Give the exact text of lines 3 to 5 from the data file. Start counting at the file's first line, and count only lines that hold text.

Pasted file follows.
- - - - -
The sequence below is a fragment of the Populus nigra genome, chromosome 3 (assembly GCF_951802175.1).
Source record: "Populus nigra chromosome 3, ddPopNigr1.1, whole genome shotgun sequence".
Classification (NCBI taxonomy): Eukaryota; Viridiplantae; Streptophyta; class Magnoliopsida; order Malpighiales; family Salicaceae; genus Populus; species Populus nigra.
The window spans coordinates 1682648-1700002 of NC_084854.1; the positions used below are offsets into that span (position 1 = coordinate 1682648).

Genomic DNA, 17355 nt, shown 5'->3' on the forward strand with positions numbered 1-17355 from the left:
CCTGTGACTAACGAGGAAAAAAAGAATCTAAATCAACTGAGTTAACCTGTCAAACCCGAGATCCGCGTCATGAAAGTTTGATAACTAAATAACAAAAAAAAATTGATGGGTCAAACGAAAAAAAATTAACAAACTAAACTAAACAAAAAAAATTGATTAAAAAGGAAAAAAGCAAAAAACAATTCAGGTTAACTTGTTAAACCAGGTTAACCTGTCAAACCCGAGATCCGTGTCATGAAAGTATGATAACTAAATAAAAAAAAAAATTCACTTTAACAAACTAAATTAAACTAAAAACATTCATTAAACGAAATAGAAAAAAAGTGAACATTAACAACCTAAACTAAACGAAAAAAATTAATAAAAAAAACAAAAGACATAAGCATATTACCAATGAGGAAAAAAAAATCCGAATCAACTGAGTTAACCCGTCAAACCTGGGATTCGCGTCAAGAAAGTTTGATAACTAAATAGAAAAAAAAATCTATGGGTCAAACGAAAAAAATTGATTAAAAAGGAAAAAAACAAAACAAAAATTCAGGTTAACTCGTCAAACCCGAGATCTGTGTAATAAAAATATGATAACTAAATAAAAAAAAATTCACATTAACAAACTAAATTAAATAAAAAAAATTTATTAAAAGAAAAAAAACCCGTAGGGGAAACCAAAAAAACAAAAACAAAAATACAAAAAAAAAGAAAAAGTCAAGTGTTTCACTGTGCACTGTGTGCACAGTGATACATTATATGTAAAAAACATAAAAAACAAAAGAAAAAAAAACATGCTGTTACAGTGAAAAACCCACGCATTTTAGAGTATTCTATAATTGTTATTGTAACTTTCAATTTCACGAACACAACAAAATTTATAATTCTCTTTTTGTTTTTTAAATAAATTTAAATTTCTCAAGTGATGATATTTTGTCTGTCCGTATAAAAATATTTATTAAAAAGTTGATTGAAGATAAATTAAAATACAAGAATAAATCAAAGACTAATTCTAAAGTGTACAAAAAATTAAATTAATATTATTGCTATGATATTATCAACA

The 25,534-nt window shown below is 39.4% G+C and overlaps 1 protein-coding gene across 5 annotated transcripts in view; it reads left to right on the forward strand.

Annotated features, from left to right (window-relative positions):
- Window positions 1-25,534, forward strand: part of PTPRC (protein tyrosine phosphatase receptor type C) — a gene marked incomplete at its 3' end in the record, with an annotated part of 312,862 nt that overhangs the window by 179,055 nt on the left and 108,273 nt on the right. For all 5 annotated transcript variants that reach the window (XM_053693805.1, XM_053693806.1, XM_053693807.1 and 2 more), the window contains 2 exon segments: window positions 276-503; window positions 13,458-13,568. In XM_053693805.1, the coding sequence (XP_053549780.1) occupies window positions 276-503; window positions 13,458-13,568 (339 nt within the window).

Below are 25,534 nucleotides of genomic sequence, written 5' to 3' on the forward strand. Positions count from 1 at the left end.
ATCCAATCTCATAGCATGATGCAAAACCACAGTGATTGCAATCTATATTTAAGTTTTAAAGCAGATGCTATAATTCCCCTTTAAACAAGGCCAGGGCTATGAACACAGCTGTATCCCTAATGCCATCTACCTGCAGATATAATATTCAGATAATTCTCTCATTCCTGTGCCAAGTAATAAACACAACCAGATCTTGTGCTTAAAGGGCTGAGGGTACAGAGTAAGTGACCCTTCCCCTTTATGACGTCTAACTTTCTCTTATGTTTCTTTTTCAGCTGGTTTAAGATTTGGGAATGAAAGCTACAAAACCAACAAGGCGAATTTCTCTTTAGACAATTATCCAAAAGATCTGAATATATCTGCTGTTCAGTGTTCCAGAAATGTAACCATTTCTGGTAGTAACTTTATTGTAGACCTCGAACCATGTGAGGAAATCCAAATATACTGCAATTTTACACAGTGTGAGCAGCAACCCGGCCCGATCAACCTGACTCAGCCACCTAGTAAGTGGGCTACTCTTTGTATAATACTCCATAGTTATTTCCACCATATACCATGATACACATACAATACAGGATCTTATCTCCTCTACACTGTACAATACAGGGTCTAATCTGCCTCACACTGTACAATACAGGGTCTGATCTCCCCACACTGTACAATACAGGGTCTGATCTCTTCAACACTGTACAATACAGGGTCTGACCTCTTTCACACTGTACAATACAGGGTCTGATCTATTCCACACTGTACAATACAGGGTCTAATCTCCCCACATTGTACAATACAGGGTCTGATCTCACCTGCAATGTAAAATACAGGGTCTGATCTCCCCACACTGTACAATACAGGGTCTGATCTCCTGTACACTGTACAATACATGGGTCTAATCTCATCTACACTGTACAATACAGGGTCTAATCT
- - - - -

Classification (NCBI taxonomy): Eukaryota; Viridiplantae; Streptophyta; class Magnoliopsida; order Malpighiales; family Salicaceae; genus Populus; species Populus nigra.
The window spans coordinates 1682648-1700002 of NC_084854.1; the positions used below are offsets into that span (position 1 = coordinate 1682648).

Genomic DNA, 17355 nt, shown 5'->3' on the forward strand with positions numbered 1-17355 from the left: